I know families don't always get on. God knows I had enough problems with my ex-mother-in-law. And I know that grandmothers can be sweet little old ladies to outsiders and viragos to their own family. My own grandmother was a case in point.

But to use the children in a personal vendetta against an old lady - who, let's be frank here - probably only has a couple more years of life left - is evil.

I am fuming. Vic is really distressed - his Kate is away this week and he is dealing with this without her. Auntie Kate is downstairs talking to B and trying to pretend that it doesn't matter and that we are enough for her. We love her and she knows it. But however much you love your niece and their family, it doesn't make up for being cut out by your own.

Monday, 27 June 2005

back, front, up, down

B is home.

I am home.

In fact, we are both home.

We are tired - Saturday's job finished at 4.30 on Sunday morning, which was when the wagon came to collect the flight cases.

The driver had to wake us both up from where we were curled up on top of them in the entrance to the venue, wrapped in the bottom of the slightly smelly curtains that were hanging there to stop the draught. We couldn't decide whether they smelt slightly of mothballs, fire-retardant or of wee - but by that stage we were too tired to care.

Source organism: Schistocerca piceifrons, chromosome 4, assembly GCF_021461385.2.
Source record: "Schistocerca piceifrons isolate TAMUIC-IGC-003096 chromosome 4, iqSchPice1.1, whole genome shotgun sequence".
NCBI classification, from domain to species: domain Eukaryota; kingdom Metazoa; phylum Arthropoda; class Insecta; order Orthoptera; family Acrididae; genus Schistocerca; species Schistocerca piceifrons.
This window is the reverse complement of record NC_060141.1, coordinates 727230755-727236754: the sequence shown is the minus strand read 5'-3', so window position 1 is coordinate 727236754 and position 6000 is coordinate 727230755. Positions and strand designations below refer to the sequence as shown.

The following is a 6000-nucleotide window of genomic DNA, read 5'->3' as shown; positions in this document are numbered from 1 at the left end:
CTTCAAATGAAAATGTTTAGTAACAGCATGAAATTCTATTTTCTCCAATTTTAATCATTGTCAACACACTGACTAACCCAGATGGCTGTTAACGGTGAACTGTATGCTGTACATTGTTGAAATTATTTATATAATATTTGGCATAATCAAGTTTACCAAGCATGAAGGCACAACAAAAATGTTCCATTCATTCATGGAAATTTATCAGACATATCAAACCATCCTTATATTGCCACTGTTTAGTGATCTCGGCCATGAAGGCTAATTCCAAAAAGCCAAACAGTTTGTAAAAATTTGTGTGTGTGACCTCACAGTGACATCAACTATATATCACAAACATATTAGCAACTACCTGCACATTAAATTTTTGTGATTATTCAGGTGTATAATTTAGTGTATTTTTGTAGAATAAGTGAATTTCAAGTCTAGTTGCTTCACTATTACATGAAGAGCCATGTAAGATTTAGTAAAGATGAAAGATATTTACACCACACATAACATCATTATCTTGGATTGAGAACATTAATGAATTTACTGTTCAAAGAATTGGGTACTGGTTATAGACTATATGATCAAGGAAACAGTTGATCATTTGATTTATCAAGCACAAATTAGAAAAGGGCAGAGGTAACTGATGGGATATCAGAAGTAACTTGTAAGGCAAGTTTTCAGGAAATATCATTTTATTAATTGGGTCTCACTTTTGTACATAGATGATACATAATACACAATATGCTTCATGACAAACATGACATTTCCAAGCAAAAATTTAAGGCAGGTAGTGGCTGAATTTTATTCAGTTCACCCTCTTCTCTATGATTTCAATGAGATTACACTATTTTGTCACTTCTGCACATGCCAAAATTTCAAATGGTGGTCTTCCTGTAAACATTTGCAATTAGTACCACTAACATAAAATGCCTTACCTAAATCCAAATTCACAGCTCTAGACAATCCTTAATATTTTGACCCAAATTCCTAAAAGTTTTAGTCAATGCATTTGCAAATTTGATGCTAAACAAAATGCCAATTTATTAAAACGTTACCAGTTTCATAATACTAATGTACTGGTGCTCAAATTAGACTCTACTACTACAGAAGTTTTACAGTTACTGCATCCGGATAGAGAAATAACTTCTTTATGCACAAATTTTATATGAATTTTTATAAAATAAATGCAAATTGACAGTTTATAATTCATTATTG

I managed to curl up so that whenever I opened my eyes I could see him and prove to myself that he wasn't in Germany. An odd way to demonstrate ones happy-husband-home glee, but I felt it was necessary.

Yesterday we slept spasmodically, ate pizza and watched half of South Pacific before sleeping some more.

Today we have done some paperwork, done some planning and interviewed someone who we want to take on for three months in the autumn to cover our busy period.

Now wine and the bath beckons. There is almost a whole wall now between the part of the bathroom with the bath in it and the part with the basin and toilet in it, so Polish Lodger should be alright for a wee when he gets home, provided we hang a towel over the gap and he whistles.

Vic is coming to finish the plasterboarding off tomorrow. Yay!

Friday, 24 June 2005


B is back tonight. I'm collecting him from the airport at 9.30. However, as usual, there is a catch.

Instead of coming home, we are staying in a hotel close to the airport in Manchester, in order to be on site at 7am tomorrow for a gig close by. It seemed like madness to come home late and then get up at 5am to drive all the way back again.

The gig is a dinner-and-disco effort. It is going to take all day to rig, including thrutching around with a cherrypicker, and it doesn't finish until 1am Sunday morning, when we start the de-rig.

I am guessing that we won't be home until about 6am Sunday morning.